In part 1 of this 3 part blog, we reviewed steps needed to understand what you own or have inherited. Now that you have an understanding of the property, you may have decided to keep the property and operate it for income purposes. This blog will review issues relating to owning and operating the property.
In addition to developing a relationship with an accountant, an attorney, and a real estate broker/agent, you will also want to develop a relationship with an insurance agent, a property management company and/or a maintenance company.
Insurance: The largest risk to most landlords is injury to property, people or tenants. Review available insurance policies, costs, deductibles and risks with an agent to understand what you need, want and can afford. While insurance is not a sure fire safe guard, it is a property owner’s first line of protection.
Leases: Now that you are a landlord, the lease agreement between you and your tenants will be of paramount importance. Taking the time to negotiate a good lease that provides clear delineation of obligations and rights of the landlord and the tenant and that allocates the risks between the parties is worth the upfront time and effort. As the saying goes “an ounce of prevention is worth a pound of medicine” – in this case, an attorney-drafted lease will provide you with a customized lease that you know will both conform to California law, but also provide you with protections and options in the event of a default by the tenant. An attorney will work with you and the brokers/agents leasing the property to develop a lease that fits the deal terms negotiated by the broker/agent, while legally protecting your interests.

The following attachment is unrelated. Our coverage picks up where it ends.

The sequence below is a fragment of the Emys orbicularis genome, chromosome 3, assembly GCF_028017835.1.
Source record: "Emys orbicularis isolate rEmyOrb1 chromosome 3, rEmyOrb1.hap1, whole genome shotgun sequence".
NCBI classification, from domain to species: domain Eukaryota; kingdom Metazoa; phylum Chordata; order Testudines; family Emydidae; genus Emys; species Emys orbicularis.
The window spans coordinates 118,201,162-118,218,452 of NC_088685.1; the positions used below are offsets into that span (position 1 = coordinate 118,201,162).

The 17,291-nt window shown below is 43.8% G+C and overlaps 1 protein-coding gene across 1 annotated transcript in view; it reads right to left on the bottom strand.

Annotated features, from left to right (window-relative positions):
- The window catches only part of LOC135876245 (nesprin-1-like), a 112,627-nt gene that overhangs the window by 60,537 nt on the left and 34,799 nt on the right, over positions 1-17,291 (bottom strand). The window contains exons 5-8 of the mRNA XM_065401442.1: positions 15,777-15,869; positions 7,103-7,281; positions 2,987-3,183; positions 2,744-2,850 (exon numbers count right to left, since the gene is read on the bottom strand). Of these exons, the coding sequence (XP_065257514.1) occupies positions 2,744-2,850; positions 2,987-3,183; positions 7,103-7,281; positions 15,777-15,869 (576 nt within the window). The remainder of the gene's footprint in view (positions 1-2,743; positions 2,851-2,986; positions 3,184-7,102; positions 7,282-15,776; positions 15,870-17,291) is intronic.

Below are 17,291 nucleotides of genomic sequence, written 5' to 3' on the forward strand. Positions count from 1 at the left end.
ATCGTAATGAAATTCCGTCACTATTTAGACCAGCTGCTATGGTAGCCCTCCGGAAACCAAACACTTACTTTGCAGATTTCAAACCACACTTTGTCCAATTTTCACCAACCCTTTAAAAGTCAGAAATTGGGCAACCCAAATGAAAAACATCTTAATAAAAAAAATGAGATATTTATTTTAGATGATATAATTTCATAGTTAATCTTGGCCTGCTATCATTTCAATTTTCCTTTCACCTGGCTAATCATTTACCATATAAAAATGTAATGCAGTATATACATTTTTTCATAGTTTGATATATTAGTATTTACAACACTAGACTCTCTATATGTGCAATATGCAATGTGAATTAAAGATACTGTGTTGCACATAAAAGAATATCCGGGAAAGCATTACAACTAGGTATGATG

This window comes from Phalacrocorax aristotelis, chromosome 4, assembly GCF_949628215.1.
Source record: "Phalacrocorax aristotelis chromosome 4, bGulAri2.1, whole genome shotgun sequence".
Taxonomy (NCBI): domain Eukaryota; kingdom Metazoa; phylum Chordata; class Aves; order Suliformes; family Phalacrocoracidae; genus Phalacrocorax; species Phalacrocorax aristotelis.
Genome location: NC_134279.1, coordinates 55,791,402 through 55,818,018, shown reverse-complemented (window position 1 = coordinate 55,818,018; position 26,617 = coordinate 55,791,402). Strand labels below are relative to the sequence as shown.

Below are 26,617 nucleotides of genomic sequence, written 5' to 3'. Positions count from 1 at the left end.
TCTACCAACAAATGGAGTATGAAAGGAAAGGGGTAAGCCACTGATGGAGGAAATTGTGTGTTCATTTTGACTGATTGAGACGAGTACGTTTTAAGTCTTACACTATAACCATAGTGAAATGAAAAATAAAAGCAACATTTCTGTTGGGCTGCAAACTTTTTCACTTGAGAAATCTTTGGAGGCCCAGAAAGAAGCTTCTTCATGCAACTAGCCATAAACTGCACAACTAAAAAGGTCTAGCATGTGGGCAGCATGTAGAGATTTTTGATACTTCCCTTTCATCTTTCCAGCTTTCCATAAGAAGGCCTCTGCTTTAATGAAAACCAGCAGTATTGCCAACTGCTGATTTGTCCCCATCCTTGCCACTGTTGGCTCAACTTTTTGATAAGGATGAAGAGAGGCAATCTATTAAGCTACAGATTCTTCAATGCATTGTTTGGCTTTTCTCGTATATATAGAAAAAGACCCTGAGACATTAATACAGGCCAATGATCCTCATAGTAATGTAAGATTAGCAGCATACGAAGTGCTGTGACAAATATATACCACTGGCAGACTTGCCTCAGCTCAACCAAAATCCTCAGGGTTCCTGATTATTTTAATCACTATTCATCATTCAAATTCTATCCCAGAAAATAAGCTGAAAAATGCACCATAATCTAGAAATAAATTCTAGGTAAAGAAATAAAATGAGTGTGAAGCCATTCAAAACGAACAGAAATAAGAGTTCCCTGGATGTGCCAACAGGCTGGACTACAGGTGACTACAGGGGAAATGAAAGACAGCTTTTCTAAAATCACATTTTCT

Management Company: Smaller properties can be self-managed if you have the time, but the larger the property, the more time intensive the management becomes. Electing to retain the services of a professional management company will save you personal time, may add value to the property and serve as a go between for you and your tenants. Management companies can also make arranges for repairs, maintenance, landscape and improvements to the property.
Maintenance Company: Especially if you decide to manage the property yourself, working with a contractor/maintenance company to provide for routine repairs, maintenance and replacement of the property will help avoid tenant complaints and delays in making repairs. Further, establishing the relationship with a contractor can streamline any tenant improvements that may be needed when bringing in a new tenant or re-positioning a space.